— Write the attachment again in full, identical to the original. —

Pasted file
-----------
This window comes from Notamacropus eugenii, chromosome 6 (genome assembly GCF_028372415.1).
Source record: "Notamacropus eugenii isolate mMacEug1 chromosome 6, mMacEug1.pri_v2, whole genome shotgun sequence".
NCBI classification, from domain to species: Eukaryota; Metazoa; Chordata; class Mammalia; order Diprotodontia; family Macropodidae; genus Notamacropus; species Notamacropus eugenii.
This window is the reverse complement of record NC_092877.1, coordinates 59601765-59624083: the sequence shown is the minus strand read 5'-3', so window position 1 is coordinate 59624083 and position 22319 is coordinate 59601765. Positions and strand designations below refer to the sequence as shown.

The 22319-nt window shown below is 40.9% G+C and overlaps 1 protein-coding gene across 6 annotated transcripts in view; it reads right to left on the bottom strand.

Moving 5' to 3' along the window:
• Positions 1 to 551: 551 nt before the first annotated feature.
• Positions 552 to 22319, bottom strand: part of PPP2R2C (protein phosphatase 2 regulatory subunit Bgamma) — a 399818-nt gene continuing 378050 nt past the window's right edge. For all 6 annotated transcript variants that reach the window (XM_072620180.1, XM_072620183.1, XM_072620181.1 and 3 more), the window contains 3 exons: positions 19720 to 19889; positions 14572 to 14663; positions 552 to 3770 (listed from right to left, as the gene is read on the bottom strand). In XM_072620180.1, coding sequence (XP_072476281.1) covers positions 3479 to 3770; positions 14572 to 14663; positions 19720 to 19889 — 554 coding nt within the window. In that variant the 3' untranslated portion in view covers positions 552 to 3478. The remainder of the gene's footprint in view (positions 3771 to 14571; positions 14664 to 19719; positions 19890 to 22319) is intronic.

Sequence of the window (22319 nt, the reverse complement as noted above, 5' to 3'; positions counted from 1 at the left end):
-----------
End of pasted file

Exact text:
This window comes from Notamacropus eugenii, chromosome 6 (genome assembly GCF_028372415.1).
Source record: "Notamacropus eugenii isolate mMacEug1 chromosome 6, mMacEug1.pri_v2, whole genome shotgun sequence".
NCBI classification, from domain to species: Eukaryota; Metazoa; Chordata; class Mammalia; order Diprotodontia; family Macropodidae; genus Notamacropus; species Notamacropus eugenii.
This window is the reverse complement of record NC_092877.1, coordinates 59601765-59624083: the sequence shown is the minus strand read 5'-3', so window position 1 is coordinate 59624083 and position 22319 is coordinate 59601765. Positions and strand designations below refer to the sequence as shown.

The 22319-nt window shown below is 40.9% G+C and overlaps 1 protein-coding gene across 6 annotated transcripts in view; it reads right to left on the bottom strand.

Moving 5' to 3' along the window:
• Positions 1 to 551: 551 nt before the first annotated feature.
• Positions 552 to 22319, bottom strand: part of PPP2R2C (protein phosphatase 2 regulatory subunit Bgamma) — a 399818-nt gene continuing 378050 nt past the window's right edge. For all 6 annotated transcript variants that reach the window (XM_072620180.1, XM_072620183.1, XM_072620181.1 and 3 more), the window contains 3 exons: positions 19720 to 19889; positions 14572 to 14663; positions 552 to 3770 (listed from right to left, as the gene is read on the bottom strand). In XM_072620180.1, coding sequence (XP_072476281.1) covers positions 3479 to 3770; positions 14572 to 14663; positions 19720 to 19889 — 554 coding nt within the window. In that variant the 3' untranslated portion in view covers positions 552 to 3478. The remainder of the gene's footprint in view (positions 3771 to 14571; positions 14664 to 19719; positions 19890 to 22319) is intronic.

Sequence of the window (22319 nt, the reverse complement as noted above, 5' to 3'; positions counted from 1 at the left end):